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Did We Just Discover Microbial Alien Life?
white pill #23 // possibilities of exoplanet K2-18, 3d printing human tissue (in space), mothballed michigan nuclear plant to re-open, cognitive longevity, and more
Hey reader, welcome to the 23rd White Pill. This issue features a beachy new exoplanet that maybe (just maybe) harbors microbial alien life, Starship launch #2 updates, a Japanese lunar excursion vehicle the size of a tennis ball, a development in US nuclear that I know you’ll love, the new (potentially) biggest lithium deposit ever found, holoprojectors, heartwarming ChatGPT news, fun stuff at the end, and much much more.
Oh, please don’t forget — the White Pill has a X/Twitter account now, follow it for snackable science, energy, engineering, and space in your feed, and RT if you are so inclined.
PS last week we teased an interview with Robert Zubrin, founder of the Mars Society. That’s still coming! Next week.
Life on K2-18? Using the James Webb Space Telescope, astronomers have detected carbon dioxide and methane in the atmosphere of a world in the habitable zone of its star. “This is the first time that carbon-based molecules have been discovered in the atmosphere of an exoplanet in the habitable zone.”
K2-18 b is 8.6 times the mass of Earth, but only two and a half times its radius, and it has about 30 percent more gravity. It’s thought to be a Hycean world, meaning a hydrogen rich atmosphere with a water ocean below. While there’s no analog to Hycean planets in our own Solar System, worlds around this size are actually the most common exoplanet type we’ve discovered so far.
The really exciting news here is the possible detection of a molecule called dimethyl sulfide (DMS), which on Earth is only produced by life — mostly by phytoplankton in our oceans. (Also, DMS on earth contributes to the characteristic "beach smell,” so, via the transitive property I think, K2-18 smells like the beach?) The detection of DMS isn’t confirmed yet, and will require more observations, but if it turns out to be genuine this could be our first detection of alien (microbial) life. What a world. (Twitter/X) (NASA) (University of Cambridge)
Infant sun. JWST snapped a pic of an infant star that’s just a few thousand years old, and may grow up one day to be much like our own sun. Currently he’s just eight percent of our sun’s mass; the cylindrical illuminations on each side of the protostar are forming from the shockwaves that occur when gas jets spewing out of the star — some at up to 60 miles (96 km) a second — collide with nearby gas and dust. Anyways, presumably this is what our sun looked like in the very beginning of its life, which (reminder) was 4.6 billion years ago. (NASA)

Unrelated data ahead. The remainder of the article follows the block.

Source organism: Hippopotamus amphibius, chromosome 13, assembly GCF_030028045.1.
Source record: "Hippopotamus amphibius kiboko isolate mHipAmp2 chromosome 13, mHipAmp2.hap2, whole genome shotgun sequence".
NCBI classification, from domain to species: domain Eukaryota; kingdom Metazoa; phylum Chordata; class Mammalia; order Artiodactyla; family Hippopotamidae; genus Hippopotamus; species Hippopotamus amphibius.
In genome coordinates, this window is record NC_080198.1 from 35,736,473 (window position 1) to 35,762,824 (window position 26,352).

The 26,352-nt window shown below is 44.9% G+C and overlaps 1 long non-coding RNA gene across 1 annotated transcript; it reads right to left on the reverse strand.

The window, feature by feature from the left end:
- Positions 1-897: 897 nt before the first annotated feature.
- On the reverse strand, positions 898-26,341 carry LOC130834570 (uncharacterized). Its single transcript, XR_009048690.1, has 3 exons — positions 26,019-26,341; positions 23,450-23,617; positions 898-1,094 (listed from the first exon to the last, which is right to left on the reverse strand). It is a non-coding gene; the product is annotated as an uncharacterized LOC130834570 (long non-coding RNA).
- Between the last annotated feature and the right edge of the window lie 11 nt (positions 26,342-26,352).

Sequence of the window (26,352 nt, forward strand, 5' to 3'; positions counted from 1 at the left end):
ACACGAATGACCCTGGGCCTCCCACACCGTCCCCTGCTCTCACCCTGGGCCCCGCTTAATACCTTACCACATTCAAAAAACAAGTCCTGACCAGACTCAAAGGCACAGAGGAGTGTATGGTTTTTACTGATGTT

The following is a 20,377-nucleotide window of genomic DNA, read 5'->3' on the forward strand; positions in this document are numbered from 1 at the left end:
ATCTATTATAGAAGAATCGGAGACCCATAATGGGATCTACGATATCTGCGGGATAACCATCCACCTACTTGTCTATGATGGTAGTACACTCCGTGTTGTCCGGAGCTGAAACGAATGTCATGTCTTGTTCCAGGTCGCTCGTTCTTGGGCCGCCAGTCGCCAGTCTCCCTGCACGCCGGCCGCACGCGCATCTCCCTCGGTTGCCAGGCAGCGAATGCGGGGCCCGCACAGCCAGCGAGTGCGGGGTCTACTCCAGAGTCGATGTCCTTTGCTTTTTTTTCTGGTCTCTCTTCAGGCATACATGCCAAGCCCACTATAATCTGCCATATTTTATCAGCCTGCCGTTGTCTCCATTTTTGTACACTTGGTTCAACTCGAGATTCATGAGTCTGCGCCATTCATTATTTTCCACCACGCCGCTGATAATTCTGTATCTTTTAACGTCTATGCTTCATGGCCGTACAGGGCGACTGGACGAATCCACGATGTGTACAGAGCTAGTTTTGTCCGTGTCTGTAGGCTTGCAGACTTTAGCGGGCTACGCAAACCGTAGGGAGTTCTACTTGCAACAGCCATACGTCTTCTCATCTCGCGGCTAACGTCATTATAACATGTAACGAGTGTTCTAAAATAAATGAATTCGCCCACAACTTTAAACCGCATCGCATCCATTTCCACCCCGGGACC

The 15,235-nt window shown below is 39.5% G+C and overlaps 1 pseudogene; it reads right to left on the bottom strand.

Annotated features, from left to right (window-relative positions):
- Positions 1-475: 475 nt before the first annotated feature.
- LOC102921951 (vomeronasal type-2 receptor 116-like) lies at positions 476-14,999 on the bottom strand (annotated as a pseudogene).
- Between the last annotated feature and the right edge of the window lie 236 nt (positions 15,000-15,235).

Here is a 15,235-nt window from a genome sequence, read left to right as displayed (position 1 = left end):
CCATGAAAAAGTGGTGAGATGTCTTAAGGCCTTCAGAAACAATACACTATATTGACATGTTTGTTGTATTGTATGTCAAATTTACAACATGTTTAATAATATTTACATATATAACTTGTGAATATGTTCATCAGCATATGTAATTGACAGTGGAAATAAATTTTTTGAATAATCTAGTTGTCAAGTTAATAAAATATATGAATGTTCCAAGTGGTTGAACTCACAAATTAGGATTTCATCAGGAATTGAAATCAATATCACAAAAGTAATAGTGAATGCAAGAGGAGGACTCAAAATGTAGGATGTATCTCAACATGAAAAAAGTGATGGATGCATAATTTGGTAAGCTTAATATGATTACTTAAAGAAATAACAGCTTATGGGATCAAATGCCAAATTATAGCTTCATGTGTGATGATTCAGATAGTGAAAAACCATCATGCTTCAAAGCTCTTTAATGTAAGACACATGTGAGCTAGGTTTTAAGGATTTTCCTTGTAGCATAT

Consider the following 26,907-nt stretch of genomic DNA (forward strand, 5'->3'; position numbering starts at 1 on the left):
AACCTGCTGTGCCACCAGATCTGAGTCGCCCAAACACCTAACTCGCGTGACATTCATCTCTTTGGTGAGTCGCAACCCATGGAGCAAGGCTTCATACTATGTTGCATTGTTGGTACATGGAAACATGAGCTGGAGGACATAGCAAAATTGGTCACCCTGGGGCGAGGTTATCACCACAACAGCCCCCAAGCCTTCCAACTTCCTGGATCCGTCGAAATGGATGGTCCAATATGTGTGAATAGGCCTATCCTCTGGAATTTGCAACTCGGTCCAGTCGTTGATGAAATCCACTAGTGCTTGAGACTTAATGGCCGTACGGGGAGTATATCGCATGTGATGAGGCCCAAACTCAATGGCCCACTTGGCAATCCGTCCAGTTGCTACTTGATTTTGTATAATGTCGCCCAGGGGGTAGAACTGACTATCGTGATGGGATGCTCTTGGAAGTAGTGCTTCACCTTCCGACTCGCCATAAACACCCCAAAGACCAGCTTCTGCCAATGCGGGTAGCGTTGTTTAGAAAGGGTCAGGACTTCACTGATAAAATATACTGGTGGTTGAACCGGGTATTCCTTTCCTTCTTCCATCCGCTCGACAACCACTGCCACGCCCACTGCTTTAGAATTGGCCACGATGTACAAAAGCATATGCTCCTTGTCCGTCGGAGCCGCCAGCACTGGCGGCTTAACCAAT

@ThePlanetaryGuy recently pointed out that there is a sombrero shaped rock on Mars, pictured above left — on the right, the full image.
FAA administrator: “We're optimistic [about issuing a license] sometime next month" for Starship’s second launch. BTW we dedicated our lead story to Starship’s first launch in an early issue of the White Pill.
And check out this video of a SpaceX’s Raptor engine’s lunar descent burn demo. Such power. Variants of the Raptor, the company’s engines designed to power Starship, will power lunar landing vehicles on NASA’s Artemis missions.
Nishimura, a green comet only recently discovered in August, is flying by Earth right now and will be at peak brightness TONIGHT. Maybe you can see it? If you’re in SoCal, find out how here. If you’re not idk have you heard of Google?
NASA did an independent study of civilian / nonclassified UAP reports and concluded that nothing they looked at was the product of extraterrestrial intelligence. Motherboard provides a detailed breakdown of the 36-page report.
Japan’s recently launched lunar lander (“SLIM” — the subject of which is the first item in last week’s Space section) actually has two rovers on board. In addition to the main Lunar Excursion Vehicle (LEV) 1, there is also a LEV-2 about the size of a tennis ball, built by the Japanese Space Agency in concert with a toy manufacturer. Its objective will be rolling around the Moon’s surface near the landing site taking pictures. 🙃 (Space.com)
Redwire, a company working on space infrastructure, has successfully 3D-printed human tissue in space. Bioprinting is actually easier with the absence of gravity, so this could be the beginning of a new industry. The company plans to print cardiac tissue aboard the International Space Station in November. (SpaceNews)
The White Pill Investment Index tracks investments in companies developing interesting, exciting, forward-thinking products. For last week’s deals, check out last week’s White Pill. Deals are sourced from Pitchbook.
Wearable brain monitor — Sonera, a company developing a chip for use in brain wearables to produce “the clearest picture yet of our bodies, health, feelings, and even our thoughts,” raises an $11 million seed led by Amplify Partners
3D-printed medical implants — Restor3d, a company that produces custom-shaped implants (for example, a replacement ankle joint), raises $29 million in venture funding from undisclosed investors
3D-printed homes — Mighty Buildings, a company that creates affordable, modular, 3D-printed homes that actually have a pretty clean midcentury-modern vibe, raises a $52 million Series B led by Wa'ed Ventures and Bold Capital Partners
Satellite sharing — Open Cosmos, operator of the OpenConstellation satellite network that allows organizations to share data across satellites for reduced cost and more frequent data, raises a $50 million Series B led by ETF Partners, Trill Impact and A&G Banca Privada